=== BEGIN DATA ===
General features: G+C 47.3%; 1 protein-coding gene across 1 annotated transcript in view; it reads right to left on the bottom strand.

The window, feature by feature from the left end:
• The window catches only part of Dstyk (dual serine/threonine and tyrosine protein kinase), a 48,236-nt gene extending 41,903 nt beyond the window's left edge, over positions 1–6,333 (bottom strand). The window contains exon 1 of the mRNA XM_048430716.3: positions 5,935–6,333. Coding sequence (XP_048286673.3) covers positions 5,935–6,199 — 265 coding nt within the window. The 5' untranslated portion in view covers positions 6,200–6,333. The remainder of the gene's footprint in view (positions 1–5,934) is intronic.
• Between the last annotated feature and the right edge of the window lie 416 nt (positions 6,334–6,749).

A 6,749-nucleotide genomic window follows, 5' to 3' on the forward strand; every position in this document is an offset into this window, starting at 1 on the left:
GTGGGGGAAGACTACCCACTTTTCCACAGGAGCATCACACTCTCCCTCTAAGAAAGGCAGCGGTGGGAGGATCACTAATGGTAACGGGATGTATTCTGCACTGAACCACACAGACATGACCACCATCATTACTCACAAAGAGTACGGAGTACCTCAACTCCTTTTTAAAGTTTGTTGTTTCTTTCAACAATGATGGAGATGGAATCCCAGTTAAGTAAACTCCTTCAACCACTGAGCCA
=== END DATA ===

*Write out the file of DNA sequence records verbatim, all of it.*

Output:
General features: G+C 47.3%; 1 protein-coding gene across 1 annotated transcript in view; it reads right to left on the bottom strand.

The window, feature by feature from the left end:
• The window catches only part of Dstyk (dual serine/threonine and tyrosine protein kinase), a 48,236-nt gene extending 41,903 nt beyond the window's left edge, over positions 1–6,333 (bottom strand). The window contains exon 1 of the mRNA XM_048430716.3: positions 5,935–6,333. Coding sequence (XP_048286673.3) covers positions 5,935–6,199 — 265 coding nt within the window. The 5' untranslated portion in view covers positions 6,200–6,333. The remainder of the gene's footprint in view (positions 1–5,934) is intronic.
• Between the last annotated feature and the right edge of the window lie 416 nt (positions 6,334–6,749).

A 6,749-nucleotide genomic window follows, 5' to 3' on the forward strand; every position in this document is an offset into this window, starting at 1 on the left:
GTGGGGGAAGACTACCCACTTTTCCACAGGAGCATCACACTCTCCCTCTAAGAAAGGCAGCGGTGGGAGGATCACTAATGGTAACGGGATGTATTCTGCACTGAACCACACAGACATGACCACCATCATTACTCACAAAGAGTACGGAGTACCTCAACTCCTTTTTAAAGTTTGTTGTTTCTTTCAACAATGATGGAGATGGAATCCCAGTTAAGTAAACTCCTTCAACCACTGAGCCA